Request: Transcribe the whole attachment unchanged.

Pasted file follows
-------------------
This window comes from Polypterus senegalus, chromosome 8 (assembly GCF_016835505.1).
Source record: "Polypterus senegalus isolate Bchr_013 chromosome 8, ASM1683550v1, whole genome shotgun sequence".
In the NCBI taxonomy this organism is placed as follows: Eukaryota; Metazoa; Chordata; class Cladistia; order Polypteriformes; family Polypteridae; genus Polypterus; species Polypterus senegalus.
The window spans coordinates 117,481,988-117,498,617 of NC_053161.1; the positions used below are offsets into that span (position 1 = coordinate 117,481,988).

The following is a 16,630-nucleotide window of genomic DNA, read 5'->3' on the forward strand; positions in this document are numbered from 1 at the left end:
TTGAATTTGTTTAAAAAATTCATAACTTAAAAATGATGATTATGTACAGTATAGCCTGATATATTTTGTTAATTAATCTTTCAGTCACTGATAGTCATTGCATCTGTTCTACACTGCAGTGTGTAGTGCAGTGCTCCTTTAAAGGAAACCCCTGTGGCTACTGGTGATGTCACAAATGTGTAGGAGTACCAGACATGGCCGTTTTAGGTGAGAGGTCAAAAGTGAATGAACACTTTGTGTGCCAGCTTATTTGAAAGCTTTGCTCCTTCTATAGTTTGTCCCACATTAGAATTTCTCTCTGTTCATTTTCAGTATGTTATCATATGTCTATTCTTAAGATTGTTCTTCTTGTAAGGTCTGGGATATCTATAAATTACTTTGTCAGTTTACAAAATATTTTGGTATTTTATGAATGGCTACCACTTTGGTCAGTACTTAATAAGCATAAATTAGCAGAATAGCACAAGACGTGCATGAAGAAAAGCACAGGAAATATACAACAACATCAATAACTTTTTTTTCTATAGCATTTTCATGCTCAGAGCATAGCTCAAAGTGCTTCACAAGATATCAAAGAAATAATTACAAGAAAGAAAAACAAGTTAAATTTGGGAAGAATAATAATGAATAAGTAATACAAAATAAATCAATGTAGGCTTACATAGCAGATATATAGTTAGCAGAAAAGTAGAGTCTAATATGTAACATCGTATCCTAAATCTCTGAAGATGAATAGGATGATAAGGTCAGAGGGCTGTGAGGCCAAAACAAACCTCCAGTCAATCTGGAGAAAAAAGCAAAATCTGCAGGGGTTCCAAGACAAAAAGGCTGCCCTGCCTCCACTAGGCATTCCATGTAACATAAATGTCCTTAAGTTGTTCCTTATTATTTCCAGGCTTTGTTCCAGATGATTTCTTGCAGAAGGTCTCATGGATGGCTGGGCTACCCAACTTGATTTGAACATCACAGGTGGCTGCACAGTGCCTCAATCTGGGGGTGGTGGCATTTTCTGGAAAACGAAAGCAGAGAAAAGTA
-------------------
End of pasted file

This window comes from Polypterus senegalus, chromosome 8 (assembly GCF_016835505.1).
Source record: "Polypterus senegalus isolate Bchr_013 chromosome 8, ASM1683550v1, whole genome shotgun sequence".
In the NCBI taxonomy this organism is placed as follows: Eukaryota; Metazoa; Chordata; class Cladistia; order Polypteriformes; family Polypteridae; genus Polypterus; species Polypterus senegalus.
The window spans coordinates 117,481,988-117,498,617 of NC_053161.1; the positions used below are offsets into that span (position 1 = coordinate 117,481,988).

The following is a 16,630-nucleotide window of genomic DNA, read 5'->3' on the forward strand; positions in this document are numbered from 1 at the left end:
TTGAATTTGTTTAAAAAATTCATAACTTAAAAATGATGATTATGTACAGTATAGCCTGATATATTTTGTTAATTAATCTTTCAGTCACTGATAGTCATTGCATCTGTTCTACACTGCAGTGTGTAGTGCAGTGCTCCTTTAAAGGAAACCCCTGTGGCTACTGGTGATGTCACAAATGTGTAGGAGTACCAGACATGGCCGTTTTAGGTGAGAGGTCAAAAGTGAATGAACACTTTGTGTGCCAGCTTATTTGAAAGCTTTGCTCCTTCTATAGTTTGTCCCACATTAGAATTTCTCTCTGTTCATTTTCAGTATGTTATCATATGTCTATTCTTAAGATTGTTCTTCTTGTAAGGTCTGGGATATCTATAAATTACTTTGTCAGTTTACAAAATATTTTGGTATTTTATGAATGGCTACCACTTTGGTCAGTACTTAATAAGCATAAATTAGCAGAATAGCACAAGACGTGCATGAAGAAAAGCACAGGAAATATACAACAACATCAATAACTTTTTTTTCTATAGCATTTTCATGCTCAGAGCATAGCTCAAAGTGCTTCACAAGATATCAAAGAAATAATTACAAGAAAGAAAAACAAGTTAAATTTGGGAAGAATAATAATGAATAAGTAATACAAAATAAATCAATGTAGGCTTACATAGCAGATATATAGTTAGCAGAAAAGTAGAGTCTAATATGTAACATCGTATCCTAAATCTCTGAAGATGAATAGGATGATAAGGTCAGAGGGCTGTGAGGCCAAAACAAACCTCCAGTCAATCTGGAGAAAAAAGCAAAATCTGCAGGGGTTCCAAGACAAAAAGGCTGCCCTGCCTCCACTAGGCATTCCATGTAACATAAATGTCCTTAAGTTGTTCCTTATTATTTCCAGGCTTTGTTCCAGATGATTTCTTGCAGAAGGTCTCATGGATGGCTGGGCTACCCAACTTGATTTGAACATCACAGGTGGCTGCACAGTGCCTCAATCTGGGGGTGGTGGCATTTTCTGGAAAACGAAAGCAGAGAAAAGTA